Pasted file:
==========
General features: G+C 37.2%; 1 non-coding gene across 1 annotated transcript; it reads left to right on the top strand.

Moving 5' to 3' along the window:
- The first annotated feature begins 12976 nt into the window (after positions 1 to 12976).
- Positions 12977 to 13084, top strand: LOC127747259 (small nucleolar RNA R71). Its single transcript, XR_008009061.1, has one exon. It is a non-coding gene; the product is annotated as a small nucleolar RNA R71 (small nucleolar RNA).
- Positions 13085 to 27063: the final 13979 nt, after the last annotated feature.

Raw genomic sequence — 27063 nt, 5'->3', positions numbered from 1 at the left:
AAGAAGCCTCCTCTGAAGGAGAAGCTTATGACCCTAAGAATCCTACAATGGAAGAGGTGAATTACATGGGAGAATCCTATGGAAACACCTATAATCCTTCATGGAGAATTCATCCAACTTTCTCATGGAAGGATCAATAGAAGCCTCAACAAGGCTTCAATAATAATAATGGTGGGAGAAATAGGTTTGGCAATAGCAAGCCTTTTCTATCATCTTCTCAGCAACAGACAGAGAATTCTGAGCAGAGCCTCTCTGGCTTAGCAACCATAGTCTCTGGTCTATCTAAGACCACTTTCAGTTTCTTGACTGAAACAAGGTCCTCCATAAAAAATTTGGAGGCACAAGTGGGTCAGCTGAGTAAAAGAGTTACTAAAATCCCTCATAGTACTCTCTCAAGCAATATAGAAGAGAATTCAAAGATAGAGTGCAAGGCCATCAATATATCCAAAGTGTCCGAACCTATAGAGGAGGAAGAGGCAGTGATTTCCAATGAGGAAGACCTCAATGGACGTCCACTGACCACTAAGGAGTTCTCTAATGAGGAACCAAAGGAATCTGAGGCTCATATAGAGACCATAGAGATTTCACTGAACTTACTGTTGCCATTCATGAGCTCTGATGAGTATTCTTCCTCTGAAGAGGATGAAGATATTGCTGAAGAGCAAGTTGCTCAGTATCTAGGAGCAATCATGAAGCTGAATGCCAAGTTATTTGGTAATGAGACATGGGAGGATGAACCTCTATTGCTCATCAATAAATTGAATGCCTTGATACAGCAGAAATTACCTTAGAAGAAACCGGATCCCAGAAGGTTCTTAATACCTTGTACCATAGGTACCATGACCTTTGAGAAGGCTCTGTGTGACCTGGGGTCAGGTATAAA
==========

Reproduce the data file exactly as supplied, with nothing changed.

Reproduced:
General features: G+C 37.2%; 1 non-coding gene across 1 annotated transcript; it reads left to right on the top strand.

Moving 5' to 3' along the window:
- The first annotated feature begins 12976 nt into the window (after positions 1 to 12976).
- Positions 12977 to 13084, top strand: LOC127747259 (small nucleolar RNA R71). Its single transcript, XR_008009061.1, has one exon. It is a non-coding gene; the product is annotated as a small nucleolar RNA R71 (small nucleolar RNA).
- Positions 13085 to 27063: the final 13979 nt, after the last annotated feature.

Raw genomic sequence — 27063 nt, 5'->3', positions numbered from 1 at the left:
AAGAAGCCTCCTCTGAAGGAGAAGCTTATGACCCTAAGAATCCTACAATGGAAGAGGTGAATTACATGGGAGAATCCTATGGAAACACCTATAATCCTTCATGGAGAATTCATCCAACTTTCTCATGGAAGGATCAATAGAAGCCTCAACAAGGCTTCAATAATAATAATGGTGGGAGAAATAGGTTTGGCAATAGCAAGCCTTTTCTATCATCTTCTCAGCAACAGACAGAGAATTCTGAGCAGAGCCTCTCTGGCTTAGCAACCATAGTCTCTGGTCTATCTAAGACCACTTTCAGTTTCTTGACTGAAACAAGGTCCTCCATAAAAAATTTGGAGGCACAAGTGGGTCAGCTGAGTAAAAGAGTTACTAAAATCCCTCATAGTACTCTCTCAAGCAATATAGAAGAGAATTCAAAGATAGAGTGCAAGGCCATCAATATATCCAAAGTGTCCGAACCTATAGAGGAGGAAGAGGCAGTGATTTCCAATGAGGAAGACCTCAATGGACGTCCACTGACCACTAAGGAGTTCTCTAATGAGGAACCAAAGGAATCTGAGGCTCATATAGAGACCATAGAGATTTCACTGAACTTACTGTTGCCATTCATGAGCTCTGATGAGTATTCTTCCTCTGAAGAGGATGAAGATATTGCTGAAGAGCAAGTTGCTCAGTATCTAGGAGCAATCATGAAGCTGAATGCCAAGTTATTTGGTAATGAGACATGGGAGGATGAACCTCTATTGCTCATCAATAAATTGAATGCCTTGATACAGCAGAAATTACCTTAGAAGAAACCGGATCCCAGAAGGTTCTTAATACCTTGTACCATAGGTACCATGACCTTTGAGAAGGCTCTGTGTGACCTGGGGTCAGGTATAAA